In Chusid’s Songs in the Key of Z: The Curious Universe of Outsider Music, the genre’s definition is loose enough to include mentally ill musicians, such as manic-depressive Daniel Johnston and schizophrenic Larry “Wild Man” Fischer, drug casualties such as Johnny Arcesia, totally unschooled performers such as child band the Shaggs and the mysterious recluse Jandek, and even relatively famous eccentrics like Captain Beefheart and Tiny Tim. Since the publication of Songs in the Key of Z, Chusid’s book has spawned two spin-off CD compilations, Henry Darger’s work has been adapted into a musical, and the now-grown Shaggs experienced a Hollywood bidding war over the rights to their life story. This escalating interest in Outsider Art has made its impact on the field of documentary film as well, leading to titles like In the Realms of the Unreal: The Mystery of Henry Darger, Jandek on Corwood, and Wesley Willis: The Daddy of Rock ‘n’ Roll. A surprising percentage of this year’s SXSW documentaries are devoted to struggling “cult” musicians, three of them – Wild Man Fischer, Roky Erickson, and Daniel Johnston – frequently saddled with the “Outsider” tag. And both Be Here to Love Me and The Fearless Freaks (a biography of indie mainstays the Flaming Lips) are centered around themes – mental illness, severe drug addiction, alienating eccentricities – common to the “Outsider” myth.
“In its purest definition,” says Jeff Feuerzeig, who directed The Devil and Daniel Johnston, probably the definitive word on Johnston’s life and work, “Outsider Art is created in a vacuum. It’s created by people who are making art because they have to, not because they’ve studied art history. Daniel is not an Outsider Artist. He went to art school. He understands the history of mental illness in artists. He’s a great artist, period. The ‘Outsider’ label has hurt him.”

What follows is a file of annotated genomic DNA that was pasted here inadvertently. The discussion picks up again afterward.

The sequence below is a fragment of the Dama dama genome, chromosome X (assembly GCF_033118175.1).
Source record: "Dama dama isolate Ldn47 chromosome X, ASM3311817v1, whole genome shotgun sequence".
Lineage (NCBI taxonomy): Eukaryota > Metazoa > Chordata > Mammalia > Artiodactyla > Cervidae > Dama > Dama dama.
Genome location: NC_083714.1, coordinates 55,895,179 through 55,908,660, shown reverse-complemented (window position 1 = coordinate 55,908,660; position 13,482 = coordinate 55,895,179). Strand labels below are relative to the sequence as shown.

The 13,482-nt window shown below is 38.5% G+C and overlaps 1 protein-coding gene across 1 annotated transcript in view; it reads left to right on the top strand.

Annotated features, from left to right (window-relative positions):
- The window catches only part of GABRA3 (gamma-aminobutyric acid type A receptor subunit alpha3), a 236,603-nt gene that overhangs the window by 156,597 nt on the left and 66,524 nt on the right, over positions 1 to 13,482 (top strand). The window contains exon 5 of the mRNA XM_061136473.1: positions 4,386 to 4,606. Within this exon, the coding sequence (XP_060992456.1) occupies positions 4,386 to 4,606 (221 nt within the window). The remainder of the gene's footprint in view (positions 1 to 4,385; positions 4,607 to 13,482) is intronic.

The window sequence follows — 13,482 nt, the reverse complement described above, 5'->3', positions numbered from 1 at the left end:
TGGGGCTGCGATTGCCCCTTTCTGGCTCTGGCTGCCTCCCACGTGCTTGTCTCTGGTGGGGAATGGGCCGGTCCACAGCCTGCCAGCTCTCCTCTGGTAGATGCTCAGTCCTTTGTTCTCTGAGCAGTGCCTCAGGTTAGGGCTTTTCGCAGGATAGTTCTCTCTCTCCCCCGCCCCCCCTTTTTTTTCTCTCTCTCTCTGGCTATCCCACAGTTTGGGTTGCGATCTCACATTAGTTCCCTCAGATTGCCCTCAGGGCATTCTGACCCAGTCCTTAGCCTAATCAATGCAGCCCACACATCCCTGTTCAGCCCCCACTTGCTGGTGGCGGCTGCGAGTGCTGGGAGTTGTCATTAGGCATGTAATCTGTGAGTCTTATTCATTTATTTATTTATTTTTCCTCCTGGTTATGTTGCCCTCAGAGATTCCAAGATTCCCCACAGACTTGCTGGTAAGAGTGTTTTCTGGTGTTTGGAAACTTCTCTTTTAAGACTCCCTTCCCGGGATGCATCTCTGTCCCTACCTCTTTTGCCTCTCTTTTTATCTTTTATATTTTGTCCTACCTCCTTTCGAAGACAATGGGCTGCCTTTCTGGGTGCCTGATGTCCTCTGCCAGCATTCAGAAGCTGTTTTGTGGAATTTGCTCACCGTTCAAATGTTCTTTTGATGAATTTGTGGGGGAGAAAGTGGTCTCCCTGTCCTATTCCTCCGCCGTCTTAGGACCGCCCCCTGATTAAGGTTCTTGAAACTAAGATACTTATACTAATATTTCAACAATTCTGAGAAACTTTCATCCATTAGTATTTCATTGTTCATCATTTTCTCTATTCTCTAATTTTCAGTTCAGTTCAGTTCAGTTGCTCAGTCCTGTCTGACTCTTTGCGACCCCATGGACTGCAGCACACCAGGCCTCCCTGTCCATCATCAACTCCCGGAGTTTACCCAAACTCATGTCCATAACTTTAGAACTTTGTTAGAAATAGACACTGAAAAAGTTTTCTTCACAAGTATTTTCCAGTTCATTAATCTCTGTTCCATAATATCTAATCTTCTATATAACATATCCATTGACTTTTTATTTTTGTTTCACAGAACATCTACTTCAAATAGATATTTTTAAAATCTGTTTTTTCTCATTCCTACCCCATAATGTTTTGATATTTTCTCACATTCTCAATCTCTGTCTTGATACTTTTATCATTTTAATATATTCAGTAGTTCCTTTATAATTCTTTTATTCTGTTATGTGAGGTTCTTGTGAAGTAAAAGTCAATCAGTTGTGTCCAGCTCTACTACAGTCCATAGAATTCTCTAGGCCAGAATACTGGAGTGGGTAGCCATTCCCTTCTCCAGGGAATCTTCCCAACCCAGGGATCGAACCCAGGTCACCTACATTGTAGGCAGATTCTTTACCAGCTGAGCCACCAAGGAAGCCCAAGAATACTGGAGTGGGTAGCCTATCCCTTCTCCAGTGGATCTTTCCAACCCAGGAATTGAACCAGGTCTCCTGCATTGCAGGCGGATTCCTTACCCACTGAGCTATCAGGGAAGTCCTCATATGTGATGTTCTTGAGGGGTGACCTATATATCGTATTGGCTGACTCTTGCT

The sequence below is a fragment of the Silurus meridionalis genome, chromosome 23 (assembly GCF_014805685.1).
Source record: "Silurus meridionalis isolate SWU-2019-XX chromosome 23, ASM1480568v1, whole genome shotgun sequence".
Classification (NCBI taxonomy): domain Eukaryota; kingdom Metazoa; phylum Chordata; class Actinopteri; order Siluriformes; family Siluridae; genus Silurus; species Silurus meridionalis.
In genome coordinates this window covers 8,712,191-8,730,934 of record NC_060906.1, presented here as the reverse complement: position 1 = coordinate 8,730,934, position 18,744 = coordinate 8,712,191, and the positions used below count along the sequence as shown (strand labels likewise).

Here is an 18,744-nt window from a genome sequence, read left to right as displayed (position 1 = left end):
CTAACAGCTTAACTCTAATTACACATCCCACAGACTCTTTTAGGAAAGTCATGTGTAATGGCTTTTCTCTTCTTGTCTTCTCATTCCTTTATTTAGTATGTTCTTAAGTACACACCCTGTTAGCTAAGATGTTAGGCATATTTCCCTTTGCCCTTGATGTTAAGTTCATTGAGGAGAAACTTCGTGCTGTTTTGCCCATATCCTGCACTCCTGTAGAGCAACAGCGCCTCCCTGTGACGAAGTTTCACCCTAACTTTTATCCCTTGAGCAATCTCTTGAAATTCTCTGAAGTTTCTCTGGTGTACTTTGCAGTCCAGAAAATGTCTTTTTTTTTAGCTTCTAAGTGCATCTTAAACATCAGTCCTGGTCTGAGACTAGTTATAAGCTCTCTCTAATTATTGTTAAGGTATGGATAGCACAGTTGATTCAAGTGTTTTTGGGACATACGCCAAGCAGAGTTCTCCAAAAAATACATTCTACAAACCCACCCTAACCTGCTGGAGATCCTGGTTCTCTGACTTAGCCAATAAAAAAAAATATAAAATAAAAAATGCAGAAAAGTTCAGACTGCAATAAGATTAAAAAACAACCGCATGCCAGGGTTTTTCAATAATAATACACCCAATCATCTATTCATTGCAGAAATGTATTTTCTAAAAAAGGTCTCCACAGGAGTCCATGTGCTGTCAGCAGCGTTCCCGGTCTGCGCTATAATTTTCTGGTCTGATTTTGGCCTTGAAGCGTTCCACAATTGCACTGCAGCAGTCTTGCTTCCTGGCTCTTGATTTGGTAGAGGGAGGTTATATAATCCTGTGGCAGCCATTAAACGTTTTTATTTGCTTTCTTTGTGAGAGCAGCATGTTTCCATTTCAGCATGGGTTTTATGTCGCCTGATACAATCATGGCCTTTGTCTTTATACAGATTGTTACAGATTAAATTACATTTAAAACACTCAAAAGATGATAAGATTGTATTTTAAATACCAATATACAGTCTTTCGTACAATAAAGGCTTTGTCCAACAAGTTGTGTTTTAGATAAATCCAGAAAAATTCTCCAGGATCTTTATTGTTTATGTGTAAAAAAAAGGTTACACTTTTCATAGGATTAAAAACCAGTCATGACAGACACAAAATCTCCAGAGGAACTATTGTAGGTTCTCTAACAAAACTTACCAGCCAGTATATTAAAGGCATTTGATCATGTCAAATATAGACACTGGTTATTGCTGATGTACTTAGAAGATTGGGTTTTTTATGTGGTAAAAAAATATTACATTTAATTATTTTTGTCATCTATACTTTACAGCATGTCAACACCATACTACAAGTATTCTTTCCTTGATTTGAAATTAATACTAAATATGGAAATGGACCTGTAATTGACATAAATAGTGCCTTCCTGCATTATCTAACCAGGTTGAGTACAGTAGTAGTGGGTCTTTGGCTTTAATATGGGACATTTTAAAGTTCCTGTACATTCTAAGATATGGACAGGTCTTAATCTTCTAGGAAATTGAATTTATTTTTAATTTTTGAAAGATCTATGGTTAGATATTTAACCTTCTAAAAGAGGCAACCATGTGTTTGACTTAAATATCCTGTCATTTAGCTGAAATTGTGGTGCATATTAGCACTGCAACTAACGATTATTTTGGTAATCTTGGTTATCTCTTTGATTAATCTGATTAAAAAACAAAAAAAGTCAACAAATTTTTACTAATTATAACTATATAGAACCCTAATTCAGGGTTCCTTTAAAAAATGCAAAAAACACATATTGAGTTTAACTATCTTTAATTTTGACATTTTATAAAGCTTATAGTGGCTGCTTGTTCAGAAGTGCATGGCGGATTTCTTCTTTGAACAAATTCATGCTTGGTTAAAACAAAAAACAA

Feuerzeig is not just being combative; Johnston’s fans have often bemoaned the way that the press treats his work almost as a footnote to the outrageous stories about him. Daniel’s severe manic depression, Daniel’s many breakdowns and hospitalizations, Daniel’s many calamitous near-misses with the superstardom it always seems like fate promised him before taking it all back.
By contrast, Feuerzeig’s loving, colorful portrait of Johnston focuses on the serious, compulsively productive craftsman who transformed every aspect of his life into art. Since before adolescence, Johnston has been writing songs (he’s been covered by Beck, Pearl Jam, Tom Waits, and Wilco among many others), painting and drawing, making films and radio dramas, documenting whole years of his life on cassette tape and in hours of audio postcards to friends, and turning his living space into a day-glo museum of his obsessions. Far from a sheltered autodidact, Daniel’s artwork emulates legendary comic book illustrator Jack Kirby, his compulsive productivity and love of pop culture echo Andy Warhol, and his melodic sensibility betrays hours of listening and re-listening to classic Phil Spector sides, to the Seventies rock of David Bowie and Queen, and especially to his idols, the Beatles. Anyone who hears how Johnston took “Hey Jude” and alchemically transformed it into a superior song called “Hey Joe” – part of a three-part suite of self-referencing songs on Johnston’s classic cassette Hi, How Are You? – is forced to re-evaulate any notions about Daniel Johnston the unsophisticated outsider.
“I wanted to elevate Daniel’s image to who he really was,” Feuerzeig continues. “He’s one of the greats and he worked in all mediums. He might not sound or look like a rock star, but I think my film makes people rethink him.”
One thing that The Devil and Daniel Johnston makes clear is that Daniel Johnston had many of the ingredients of a rock star. Seen in footage from 1985 – a wiry 24-year old with a huge mop of curls, eyes dark and starry, and a manner that’s both mischievous and heartbreakingly earnest – Johnston commands our attention. The camera glazes past everyone in the foreground and our eyes fix on him and can’t look away. Perhaps this is why when an MTV film crew, unaware of Johnston, came down to film a television special on the mid-Eighties Austin underground, Johnston somehow ended up being featured prominently, stealing the show in a climactic live performance of “I Live My Broken Dreams.” Even now, having put on considerable weight, his voice lower and wearier than the heliated yip of his youth, his manner more mysteriously walled-off than open-to-anything, there’s something unnervingly compelling about Johnston’s charisma. He could have been a star, and there were several moments – the MTV special, a lucrative and unusually artist-friendly contract from Elektra Records that Johnston nixed (having become convinced that Elektra’s band Metallica were trying to kill him) – when it almost happened, and then it didn’t.